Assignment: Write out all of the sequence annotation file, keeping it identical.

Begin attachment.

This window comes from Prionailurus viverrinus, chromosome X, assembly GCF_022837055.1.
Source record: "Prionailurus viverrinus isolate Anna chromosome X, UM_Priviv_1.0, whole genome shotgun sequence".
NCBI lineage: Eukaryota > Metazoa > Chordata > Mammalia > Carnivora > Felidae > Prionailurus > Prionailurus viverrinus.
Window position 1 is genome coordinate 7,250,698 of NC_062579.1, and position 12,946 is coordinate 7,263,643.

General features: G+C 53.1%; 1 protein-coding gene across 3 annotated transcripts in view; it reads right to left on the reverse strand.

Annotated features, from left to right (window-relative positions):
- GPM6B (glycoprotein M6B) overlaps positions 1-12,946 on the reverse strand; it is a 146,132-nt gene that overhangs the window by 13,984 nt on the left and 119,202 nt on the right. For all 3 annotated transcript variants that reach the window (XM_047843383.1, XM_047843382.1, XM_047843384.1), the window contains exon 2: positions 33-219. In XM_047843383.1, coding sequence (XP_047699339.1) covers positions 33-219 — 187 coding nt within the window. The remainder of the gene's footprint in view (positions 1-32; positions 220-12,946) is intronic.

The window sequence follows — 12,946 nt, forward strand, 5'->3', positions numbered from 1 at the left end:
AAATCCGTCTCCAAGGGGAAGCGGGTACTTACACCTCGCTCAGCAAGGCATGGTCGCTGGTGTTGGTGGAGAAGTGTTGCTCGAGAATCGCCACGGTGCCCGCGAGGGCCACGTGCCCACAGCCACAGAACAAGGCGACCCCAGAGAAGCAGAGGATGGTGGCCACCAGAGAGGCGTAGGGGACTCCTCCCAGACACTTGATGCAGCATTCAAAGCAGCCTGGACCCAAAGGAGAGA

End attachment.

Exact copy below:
This window comes from Prionailurus viverrinus, chromosome X, assembly GCF_022837055.1.
Source record: "Prionailurus viverrinus isolate Anna chromosome X, UM_Priviv_1.0, whole genome shotgun sequence".
NCBI lineage: Eukaryota > Metazoa > Chordata > Mammalia > Carnivora > Felidae > Prionailurus > Prionailurus viverrinus.
Window position 1 is genome coordinate 7,250,698 of NC_062579.1, and position 12,946 is coordinate 7,263,643.

General features: G+C 53.1%; 1 protein-coding gene across 3 annotated transcripts in view; it reads right to left on the reverse strand.

Annotated features, from left to right (window-relative positions):
- GPM6B (glycoprotein M6B) overlaps positions 1-12,946 on the reverse strand; it is a 146,132-nt gene that overhangs the window by 13,984 nt on the left and 119,202 nt on the right. For all 3 annotated transcript variants that reach the window (XM_047843383.1, XM_047843382.1, XM_047843384.1), the window contains exon 2: positions 33-219. In XM_047843383.1, coding sequence (XP_047699339.1) covers positions 33-219 — 187 coding nt within the window. The remainder of the gene's footprint in view (positions 1-32; positions 220-12,946) is intronic.

The window sequence follows — 12,946 nt, forward strand, 5'->3', positions numbered from 1 at the left end:
AAATCCGTCTCCAAGGGGAAGCGGGTACTTACACCTCGCTCAGCAAGGCATGGTCGCTGGTGTTGGTGGAGAAGTGTTGCTCGAGAATCGCCACGGTGCCCGCGAGGGCCACGTGCCCACAGCCACAGAACAAGGCGACCCCAGAGAAGCAGAGGATGGTGGCCACCAGAGAGGCGTAGGGGACTCCTCCCAGACACTTGATGCAGCATTCAAAGCAGCCTGGACCCAAAGGAGAGA